Recommended Treatment By Stage of Heart Failure

The treatment for heart failure will depend on how much your symptoms affect your level of physical activity. Heart failure is identified by stages ranging from Stage A–no symptoms and no limitations on physical activity, to Stage D–symptoms are present even at rest and physical activity causes discomfort.


Stage A

(no limitation of physical activity, no symptoms)

ACE-inhibitors, beta-blockers, blood pressure medication, healthier lifestyle habits: reduce smoking and alcohol, eat right, and exercise.

Stage B

(slight limitation of physical activity, no symptoms)

All of the above plus diuretics, restricting fluids and salt, a biventricular CRT device.

Stage C

(noticeable limitation of physical activity, displays symptoms)

All of the above plus discussion of heart transplant, surgery, clinical trials, or hospice/palliative care.

Stage D

(physical activity with discomfort, displays symptoms even at rest)

End-stage disease.


  • ACE-inhibitors – An Angiotensin Converting Enzyme (ACE) inhibitor helps to dilate blood vessels to increase the amount of blood your heart can pump. It also works to stop the production of angiotensin II, which can build up in your vessels, block blood flow, and increase blood pressure.
  • Beta-blockers – Beta-blockers decrease the heart’s need for blood and oxygen by slowing the heart down. They also help the heart beat in a regular rhythm.
  • Diuretics – Diuretics can be prescribed to reduce swelling and fluid build up.


CRT pacemaker (CRT-P) – There are several types of pacemakers: single-, dual-, and triple-chamber devices. The triple-chamber pacemaker, also called a biventricular pacemaker, is used for cardiac resynchronization therapy (CRT). It has three leads: one in the right atrium, one in the right ventricle, and one in the left ventricle. The implantation of a CRT-P system is the same as for a pacemaker or defibrillator (ICD).

CRT defibrillator (CRT-D) – Most congestive heart failure patients have fast heart rhythms that put them at risk of dying from sudden cardiac death. CRT systems with an integrated defibrillator (CRT-D) synchronize the heartbeat and can also deliver electrical shocks to prevent life-threatening ventricular fibrillation.

MR conditional

Patients with devices have historically been considered ineligible for Magnetic Resonance Imaging (MRI). Beginning in 2011, the US Food and Drug Administration (FDA) has approved pacemaker and ICD technology that can be used safely during MRI. Today there are CRT devices available that are MR conditional.

This new technology allows CRT device and ICD patients to safely have an MRI exam if they need one in the future.

Automated Heart Rate Adjustment Sensors

Your doctor can program your CRT device to automatically increase your heart rate, based on what your body needs for various activities. The CRT device will make these rate adjustments, using one of the following sensors:

Motion Sensor (Accelerometer) – This sensor detects changes in motion (similar to smart phones rotating the image) and increases heart rate when an activity results in physical movement.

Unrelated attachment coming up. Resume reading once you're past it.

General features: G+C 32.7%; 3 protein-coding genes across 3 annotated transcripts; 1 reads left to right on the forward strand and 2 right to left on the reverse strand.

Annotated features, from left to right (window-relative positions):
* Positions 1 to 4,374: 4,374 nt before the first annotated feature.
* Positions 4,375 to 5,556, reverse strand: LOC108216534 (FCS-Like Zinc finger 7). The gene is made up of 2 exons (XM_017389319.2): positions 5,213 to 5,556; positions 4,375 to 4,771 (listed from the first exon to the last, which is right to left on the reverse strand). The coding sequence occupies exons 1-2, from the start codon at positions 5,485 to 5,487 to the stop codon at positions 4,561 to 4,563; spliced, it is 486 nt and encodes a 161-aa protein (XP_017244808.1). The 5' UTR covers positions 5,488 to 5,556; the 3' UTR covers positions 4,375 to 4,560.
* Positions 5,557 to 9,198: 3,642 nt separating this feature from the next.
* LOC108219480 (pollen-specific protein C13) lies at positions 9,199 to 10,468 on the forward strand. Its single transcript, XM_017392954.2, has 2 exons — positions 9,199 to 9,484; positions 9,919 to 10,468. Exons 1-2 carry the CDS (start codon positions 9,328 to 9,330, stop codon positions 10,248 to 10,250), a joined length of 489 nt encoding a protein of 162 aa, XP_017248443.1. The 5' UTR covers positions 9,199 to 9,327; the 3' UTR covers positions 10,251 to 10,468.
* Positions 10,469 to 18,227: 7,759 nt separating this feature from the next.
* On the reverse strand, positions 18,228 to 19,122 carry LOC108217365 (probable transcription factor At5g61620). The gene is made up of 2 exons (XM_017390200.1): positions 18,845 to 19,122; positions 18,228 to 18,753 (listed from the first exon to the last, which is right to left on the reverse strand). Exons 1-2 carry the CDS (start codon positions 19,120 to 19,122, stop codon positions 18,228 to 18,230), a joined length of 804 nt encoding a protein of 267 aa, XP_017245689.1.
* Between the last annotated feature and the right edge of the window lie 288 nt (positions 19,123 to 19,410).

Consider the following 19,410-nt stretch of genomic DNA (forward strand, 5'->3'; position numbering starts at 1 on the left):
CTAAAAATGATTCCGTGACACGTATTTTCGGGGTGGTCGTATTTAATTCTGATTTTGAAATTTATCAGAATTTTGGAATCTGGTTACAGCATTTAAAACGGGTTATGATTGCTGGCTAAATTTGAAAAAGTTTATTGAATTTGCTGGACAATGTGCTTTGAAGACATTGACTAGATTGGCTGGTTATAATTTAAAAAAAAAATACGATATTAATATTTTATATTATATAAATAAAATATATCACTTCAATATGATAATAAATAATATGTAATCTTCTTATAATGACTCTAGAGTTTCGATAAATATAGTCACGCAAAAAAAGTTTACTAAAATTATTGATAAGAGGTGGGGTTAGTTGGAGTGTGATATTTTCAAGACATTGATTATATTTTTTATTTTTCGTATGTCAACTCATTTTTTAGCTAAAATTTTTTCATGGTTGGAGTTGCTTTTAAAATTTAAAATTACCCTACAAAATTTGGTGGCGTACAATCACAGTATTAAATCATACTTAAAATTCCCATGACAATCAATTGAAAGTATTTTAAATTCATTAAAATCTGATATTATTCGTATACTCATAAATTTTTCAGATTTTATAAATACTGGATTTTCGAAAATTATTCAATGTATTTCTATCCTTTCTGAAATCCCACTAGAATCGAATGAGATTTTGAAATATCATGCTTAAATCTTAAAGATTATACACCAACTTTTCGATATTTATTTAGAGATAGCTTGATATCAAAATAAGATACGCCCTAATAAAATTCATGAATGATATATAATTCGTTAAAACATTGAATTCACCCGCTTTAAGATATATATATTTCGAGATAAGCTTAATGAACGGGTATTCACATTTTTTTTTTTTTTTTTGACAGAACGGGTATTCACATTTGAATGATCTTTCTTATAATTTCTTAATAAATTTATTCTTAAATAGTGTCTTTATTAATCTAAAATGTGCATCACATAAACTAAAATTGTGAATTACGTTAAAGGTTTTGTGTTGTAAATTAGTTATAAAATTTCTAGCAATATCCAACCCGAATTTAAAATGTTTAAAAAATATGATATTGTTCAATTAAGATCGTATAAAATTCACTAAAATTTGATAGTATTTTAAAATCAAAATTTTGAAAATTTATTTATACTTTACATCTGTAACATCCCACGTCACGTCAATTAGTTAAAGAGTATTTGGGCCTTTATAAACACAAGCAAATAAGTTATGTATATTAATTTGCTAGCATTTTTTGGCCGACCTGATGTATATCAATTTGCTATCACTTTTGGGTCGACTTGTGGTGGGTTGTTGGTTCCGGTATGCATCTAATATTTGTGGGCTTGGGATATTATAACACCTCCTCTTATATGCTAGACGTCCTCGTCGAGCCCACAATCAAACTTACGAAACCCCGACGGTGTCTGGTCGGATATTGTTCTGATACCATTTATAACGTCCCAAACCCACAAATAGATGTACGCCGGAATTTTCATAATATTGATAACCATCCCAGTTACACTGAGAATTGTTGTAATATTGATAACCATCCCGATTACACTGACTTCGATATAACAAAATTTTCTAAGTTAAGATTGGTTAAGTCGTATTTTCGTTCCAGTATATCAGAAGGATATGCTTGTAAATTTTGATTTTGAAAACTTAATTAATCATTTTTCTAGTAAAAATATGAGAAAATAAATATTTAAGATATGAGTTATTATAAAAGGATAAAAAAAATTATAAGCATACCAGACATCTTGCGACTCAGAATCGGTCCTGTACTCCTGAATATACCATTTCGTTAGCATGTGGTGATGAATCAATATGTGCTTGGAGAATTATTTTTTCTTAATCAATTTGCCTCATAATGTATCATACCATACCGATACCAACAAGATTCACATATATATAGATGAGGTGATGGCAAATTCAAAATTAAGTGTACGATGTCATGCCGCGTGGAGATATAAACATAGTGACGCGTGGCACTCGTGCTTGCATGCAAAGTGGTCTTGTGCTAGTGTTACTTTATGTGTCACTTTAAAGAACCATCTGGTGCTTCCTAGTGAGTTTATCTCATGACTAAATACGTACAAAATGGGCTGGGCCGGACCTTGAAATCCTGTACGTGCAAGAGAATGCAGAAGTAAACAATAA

Biological Demand Sensor (Closed Loop Stimulation) – CLS is a unique sensor that reacts to physiologic demand, whether it is caused by acute mental stress or physical movement. This sensor is very successful at mimicking a healthy heart. It increases patients’ ability to perform low-energy consuming daily activities compared to an accelerometer.



The implantation of a CRT-P or CRT-D system is the same as for a pacemaker or defibrillator (ICD).

  1. The CRT device is inserted through a small incision on the left side of the body. The physician pushes three thin, insulated cables (leads) from the collarbone (clavicle) to the heart through a punctured vein. The leads are positioned in the heart using an X-ray screen. The physician pushes the leads through a vein and into the right atrium and the right chamber (ventricle). Another lead is inserted into the coronary vein to stimulate the left chamber.
  2. When the leads are correctly placed, the physician connects them to the CRT device, tests them and adjusts the settings.
  3. Then the physician puts the implanted device in a pocket in the pectoral muscle below the collarbone and closes it with a few stitches.


Living With

icon_aftercareAfter implant surgery, your doctor will give you instructions on activities to avoid and how to keep your incision clean and dry. You will also learn how implant sensors and monitoring will transmit information on battery life, lead function, and medical data on your condition.


icon_questionsEveryone has questions. We’ve got answers to the ones CRT device patients ask most.

This list of questions and answers can help you prepare for your next doctor’s consultation and possibly ease unnecessary fears.

Choosing Your CRT Device

Not all CRT devices are alike. Get our educational guide, Choosing Your CRT Device, and learn what functions are key to choosing the best device for your lifestyle.



Get our educational eguide, Understanding Abnormal Heart Rhythms, and learn about the basic heart functions and types of arrhythmia.